“His endorsement and support for the elimination of opponents through illegal means – coupled with his position of authority and respect – acted as positive encouragement for perpetrators of crimes at Jablanica,” Rogers told the court.
He added that wartime KLA communiqués and blacklists “leave no room for uncertainty as to the fate to befall those suspected of collaboration”.
Rogers claimed that Haradinaj “would have known” about a warning from a KLA spokesman in July 1998, that collaborators would be killed “if they continue to follow the wrong path”.
In the defence’s closing arguments, Haradinaj’s lawyer Ben Emmerson was highly critical of prosecutors for bringing Witness 81 to testify, and claimed that his testimony was central to the prosecution case.
Prosecutors relied heavily on Witness 81 and their final protected witness to back up “the allegation specified by the prosecution as central to its case – tha Mr Haradinaj was both present at and directly participating in…[the] disfigurement and murder of three teenage boys”, Emmerson said.
Witness 81’s evidence, Emmerson argued, “was so appallingly dishonest, so demonstrably fabricated in every detail that he spent five days twisting and turning like a snake on a stick”.
“It makes the blood run cold to think that a witness who is willing to lie so easily, repeatedly and with such elaborate detail could be relied upon by a responsible prosecutor as the cornerstone of its case,” Emmerson said.
“You chose to call a witness… whose evidence is so obviously false that you’ve been driven to abandon any reliance at all upon him, despite the enormity and gravity of claims that he made,” Emmerson said to Rogers, who sat stone-faced on the other side of the courtroom.
Rogers then stood up and told the bench that “it’s entirely inappropriate to make such personal and direct remarks to counsel during closing submissions, or at all, and I would ask Mr Emmerson to stop it”.
Emmerson countered that Rogers needed to take responsibility for his actions.
“I’m sure Mr Rogers would prefer it wasn’t put in the way that it was, but he needs to take responsibility for a prosecutorial decision to rely on a witness that anyone could have seen, having proofed him as Mr Rogers did, was wholly unreliable,” Emmerson said.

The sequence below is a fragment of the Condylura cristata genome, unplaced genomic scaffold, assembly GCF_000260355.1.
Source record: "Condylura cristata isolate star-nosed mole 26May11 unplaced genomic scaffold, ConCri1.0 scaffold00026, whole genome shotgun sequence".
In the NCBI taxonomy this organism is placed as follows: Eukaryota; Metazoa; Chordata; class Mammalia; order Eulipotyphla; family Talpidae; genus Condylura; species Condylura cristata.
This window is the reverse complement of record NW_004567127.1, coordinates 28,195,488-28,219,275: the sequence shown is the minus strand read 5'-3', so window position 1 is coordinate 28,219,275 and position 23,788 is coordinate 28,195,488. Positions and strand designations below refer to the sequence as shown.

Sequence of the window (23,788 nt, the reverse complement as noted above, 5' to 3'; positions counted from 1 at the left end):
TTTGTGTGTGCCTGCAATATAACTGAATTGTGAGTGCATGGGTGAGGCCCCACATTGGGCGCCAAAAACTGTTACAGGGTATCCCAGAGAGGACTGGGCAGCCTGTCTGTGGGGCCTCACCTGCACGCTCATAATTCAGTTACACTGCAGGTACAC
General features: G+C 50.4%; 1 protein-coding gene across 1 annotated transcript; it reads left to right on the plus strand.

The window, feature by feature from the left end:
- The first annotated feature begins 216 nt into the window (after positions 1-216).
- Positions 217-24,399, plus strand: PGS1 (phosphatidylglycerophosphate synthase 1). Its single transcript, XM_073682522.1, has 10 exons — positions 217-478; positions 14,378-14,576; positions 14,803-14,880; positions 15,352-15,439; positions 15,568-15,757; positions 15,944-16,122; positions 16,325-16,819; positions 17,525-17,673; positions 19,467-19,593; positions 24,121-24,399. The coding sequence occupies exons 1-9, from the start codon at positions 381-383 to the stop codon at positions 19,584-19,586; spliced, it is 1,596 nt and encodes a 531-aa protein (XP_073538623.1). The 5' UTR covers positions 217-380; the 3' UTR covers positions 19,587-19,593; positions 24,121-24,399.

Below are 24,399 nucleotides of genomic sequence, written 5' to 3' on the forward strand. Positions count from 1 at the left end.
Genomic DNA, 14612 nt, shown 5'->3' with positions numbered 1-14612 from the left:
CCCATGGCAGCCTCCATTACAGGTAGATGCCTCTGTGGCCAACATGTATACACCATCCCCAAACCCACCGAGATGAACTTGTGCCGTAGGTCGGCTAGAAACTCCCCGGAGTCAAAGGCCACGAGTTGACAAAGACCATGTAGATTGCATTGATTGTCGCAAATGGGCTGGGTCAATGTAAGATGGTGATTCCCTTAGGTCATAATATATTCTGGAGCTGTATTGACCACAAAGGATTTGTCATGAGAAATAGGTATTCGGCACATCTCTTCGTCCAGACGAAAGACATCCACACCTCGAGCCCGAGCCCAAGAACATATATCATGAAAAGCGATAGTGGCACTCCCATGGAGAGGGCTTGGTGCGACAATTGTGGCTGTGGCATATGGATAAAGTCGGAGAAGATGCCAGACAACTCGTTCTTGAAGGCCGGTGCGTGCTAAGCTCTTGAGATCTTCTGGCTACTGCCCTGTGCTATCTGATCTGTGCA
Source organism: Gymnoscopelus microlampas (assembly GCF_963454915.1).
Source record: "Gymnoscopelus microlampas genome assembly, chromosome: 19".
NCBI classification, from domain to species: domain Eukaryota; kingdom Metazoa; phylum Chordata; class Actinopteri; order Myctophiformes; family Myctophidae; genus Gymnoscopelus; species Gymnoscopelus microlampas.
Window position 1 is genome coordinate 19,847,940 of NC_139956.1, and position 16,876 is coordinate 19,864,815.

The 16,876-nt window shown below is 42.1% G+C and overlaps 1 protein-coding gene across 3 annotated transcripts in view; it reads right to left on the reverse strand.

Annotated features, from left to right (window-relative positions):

Emmerson said that a second “star witness” in the retrial –the final protected witness – testified that he “never saw Mr Haradinaj present on any occasions at Jablanica when he saw crimes being committed, and never even claimed to see Mr Haradinaj enter the compound in which it is alleged that crimes occurred”.
This witness, Emmerson said, testified that Haradinaj “remonstrated” with Brahimaj after learning that a prisoner had been severely beaten.
“It’s hardly the response of a commander that was party to a [joint criminal enterprise] to mistreat and kill detainees at Jablanica,” Emmerson said.
“As a result of their formal decision to abandon Witness 81, coupled with the fact that [the final protected witness] eventually came and told the truth about Ramush Haradinaj, the prosecution’s primary case theory entirely collapsed,” Emmerson argued.
He said that after the original trial and acquittal, “there were those who were unprepared to accept the verdict”.
He added that media coverage stating that the acquittal was unfair and that witnesses had been intimidated had “started to gain currency.”
“That, at least, will never and can never be said of this retrial,” Emmerson said. “This trial chamber has left no possible stone unturned.”
The prosecution was able to call any witness it wanted, not just those who refused to appear in the first trial, and it was granted long adjournments to secure this testimony, Emmerson said.
“I’m going to ask you to spell out not just that the prosecution has failed to prove its case, but to go further and spell out the undeniable fact that after what must have been one of exhaustive examinations in the history of international criminal law – spanning seven years and two trials and umpteen hopeless and twisted, bent witnesses – he’s innocent. Properly innocent of crimes of which he was charged,” he said.
Turning to the existence of KLA blacklists, Emmerson said the fact that there might have been “an intention to identify people who pass information to Serbs… is not in itself a criminal purpose”.
A blacklist which the prosecution cited was not even a KLA document, but one produced by another group, the Armed Forces of the Republic of Kosovo.
In addition, Emmerson said the man who wrote the KLA communiqués cited by the prosecution had testified in the first trial and indicated that “he didn’t have any conversation with Ramush Haradinaj” about the documents, nor did the accused sign any of them.
“They are worthless,” Emmerson said of the documents.
The lawyers for co-defendants Balaj and Brahimaj also presented lengthy closing arguments. Both criticised the prosecution for using Witness 81, and said their respective clients were innocent.
The judgement will be announced at a later date.
Rachel Irwin is IWPR Senior Reporter in The Hague.